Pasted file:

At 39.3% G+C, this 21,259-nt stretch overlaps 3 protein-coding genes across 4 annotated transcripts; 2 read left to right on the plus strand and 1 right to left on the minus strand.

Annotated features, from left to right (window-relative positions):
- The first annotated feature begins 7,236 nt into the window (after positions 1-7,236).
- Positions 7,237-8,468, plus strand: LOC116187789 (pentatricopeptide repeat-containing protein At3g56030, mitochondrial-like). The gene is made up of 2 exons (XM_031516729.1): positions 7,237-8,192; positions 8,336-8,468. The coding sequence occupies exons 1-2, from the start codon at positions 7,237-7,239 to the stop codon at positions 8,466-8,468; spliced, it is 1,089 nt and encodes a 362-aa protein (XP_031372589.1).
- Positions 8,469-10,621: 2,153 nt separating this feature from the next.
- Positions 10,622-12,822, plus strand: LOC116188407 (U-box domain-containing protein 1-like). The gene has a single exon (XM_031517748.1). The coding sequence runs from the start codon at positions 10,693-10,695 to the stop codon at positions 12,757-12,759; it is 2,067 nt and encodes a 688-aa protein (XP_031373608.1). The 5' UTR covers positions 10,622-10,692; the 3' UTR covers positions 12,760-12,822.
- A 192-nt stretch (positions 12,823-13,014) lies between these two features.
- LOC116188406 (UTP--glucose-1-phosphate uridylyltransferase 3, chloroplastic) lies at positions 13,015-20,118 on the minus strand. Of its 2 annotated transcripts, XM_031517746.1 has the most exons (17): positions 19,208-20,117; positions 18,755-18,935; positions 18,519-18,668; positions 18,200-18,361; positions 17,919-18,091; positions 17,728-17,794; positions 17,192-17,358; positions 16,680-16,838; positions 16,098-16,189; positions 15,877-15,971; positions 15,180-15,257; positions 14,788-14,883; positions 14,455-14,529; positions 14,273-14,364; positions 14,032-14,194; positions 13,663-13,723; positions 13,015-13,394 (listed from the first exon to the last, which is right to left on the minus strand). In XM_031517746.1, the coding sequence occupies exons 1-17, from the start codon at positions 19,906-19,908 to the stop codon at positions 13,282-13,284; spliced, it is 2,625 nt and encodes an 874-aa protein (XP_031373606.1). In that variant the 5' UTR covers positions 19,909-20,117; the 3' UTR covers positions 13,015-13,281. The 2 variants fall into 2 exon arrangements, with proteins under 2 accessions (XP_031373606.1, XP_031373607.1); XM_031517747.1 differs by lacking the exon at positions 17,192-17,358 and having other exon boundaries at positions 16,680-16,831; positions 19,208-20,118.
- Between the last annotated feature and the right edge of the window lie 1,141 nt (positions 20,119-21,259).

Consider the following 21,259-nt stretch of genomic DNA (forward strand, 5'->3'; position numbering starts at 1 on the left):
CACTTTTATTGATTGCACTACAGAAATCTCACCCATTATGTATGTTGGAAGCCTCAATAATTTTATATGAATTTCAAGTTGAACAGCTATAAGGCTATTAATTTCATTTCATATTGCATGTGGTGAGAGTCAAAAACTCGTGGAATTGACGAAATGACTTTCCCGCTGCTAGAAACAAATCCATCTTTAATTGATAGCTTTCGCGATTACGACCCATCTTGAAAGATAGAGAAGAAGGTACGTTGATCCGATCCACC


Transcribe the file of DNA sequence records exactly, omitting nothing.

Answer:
At 39.3% G+C, this 21,259-nt stretch overlaps 3 protein-coding genes across 4 annotated transcripts; 2 read left to right on the plus strand and 1 right to left on the minus strand.

Annotated features, from left to right (window-relative positions):
- The first annotated feature begins 7,236 nt into the window (after positions 1-7,236).
- Positions 7,237-8,468, plus strand: LOC116187789 (pentatricopeptide repeat-containing protein At3g56030, mitochondrial-like). The gene is made up of 2 exons (XM_031516729.1): positions 7,237-8,192; positions 8,336-8,468. The coding sequence occupies exons 1-2, from the start codon at positions 7,237-7,239 to the stop codon at positions 8,466-8,468; spliced, it is 1,089 nt and encodes a 362-aa protein (XP_031372589.1).
- Positions 8,469-10,621: 2,153 nt separating this feature from the next.
- Positions 10,622-12,822, plus strand: LOC116188407 (U-box domain-containing protein 1-like). The gene has a single exon (XM_031517748.1). The coding sequence runs from the start codon at positions 10,693-10,695 to the stop codon at positions 12,757-12,759; it is 2,067 nt and encodes a 688-aa protein (XP_031373608.1). The 5' UTR covers positions 10,622-10,692; the 3' UTR covers positions 12,760-12,822.
- A 192-nt stretch (positions 12,823-13,014) lies between these two features.
- LOC116188406 (UTP--glucose-1-phosphate uridylyltransferase 3, chloroplastic) lies at positions 13,015-20,118 on the minus strand. Of its 2 annotated transcripts, XM_031517746.1 has the most exons (17): positions 19,208-20,117; positions 18,755-18,935; positions 18,519-18,668; positions 18,200-18,361; positions 17,919-18,091; positions 17,728-17,794; positions 17,192-17,358; positions 16,680-16,838; positions 16,098-16,189; positions 15,877-15,971; positions 15,180-15,257; positions 14,788-14,883; positions 14,455-14,529; positions 14,273-14,364; positions 14,032-14,194; positions 13,663-13,723; positions 13,015-13,394 (listed from the first exon to the last, which is right to left on the minus strand). In XM_031517746.1, the coding sequence occupies exons 1-17, from the start codon at positions 19,906-19,908 to the stop codon at positions 13,282-13,284; spliced, it is 2,625 nt and encodes an 874-aa protein (XP_031373606.1). In that variant the 5' UTR covers positions 19,909-20,117; the 3' UTR covers positions 13,015-13,281. The 2 variants fall into 2 exon arrangements, with proteins under 2 accessions (XP_031373606.1, XP_031373607.1); XM_031517747.1 differs by lacking the exon at positions 17,192-17,358 and having other exon boundaries at positions 16,680-16,831; positions 19,208-20,118.
- Between the last annotated feature and the right edge of the window lie 1,141 nt (positions 20,119-21,259).

Consider the following 21,259-nt stretch of genomic DNA (forward strand, 5'->3'; position numbering starts at 1 on the left):
CACTTTTATTGATTGCACTACAGAAATCTCACCCATTATGTATGTTGGAAGCCTCAATAATTTTATATGAATTTCAAGTTGAACAGCTATAAGGCTATTAATTTCATTTCATATTGCATGTGGTGAGAGTCAAAAACTCGTGGAATTGACGAAATGACTTTCCCGCTGCTAGAAACAAATCCATCTTTAATTGATAGCTTTCGCGATTACGACCCATCTTGAAAGATAGAGAAGAAGGTACGTTGATCCGATCCACC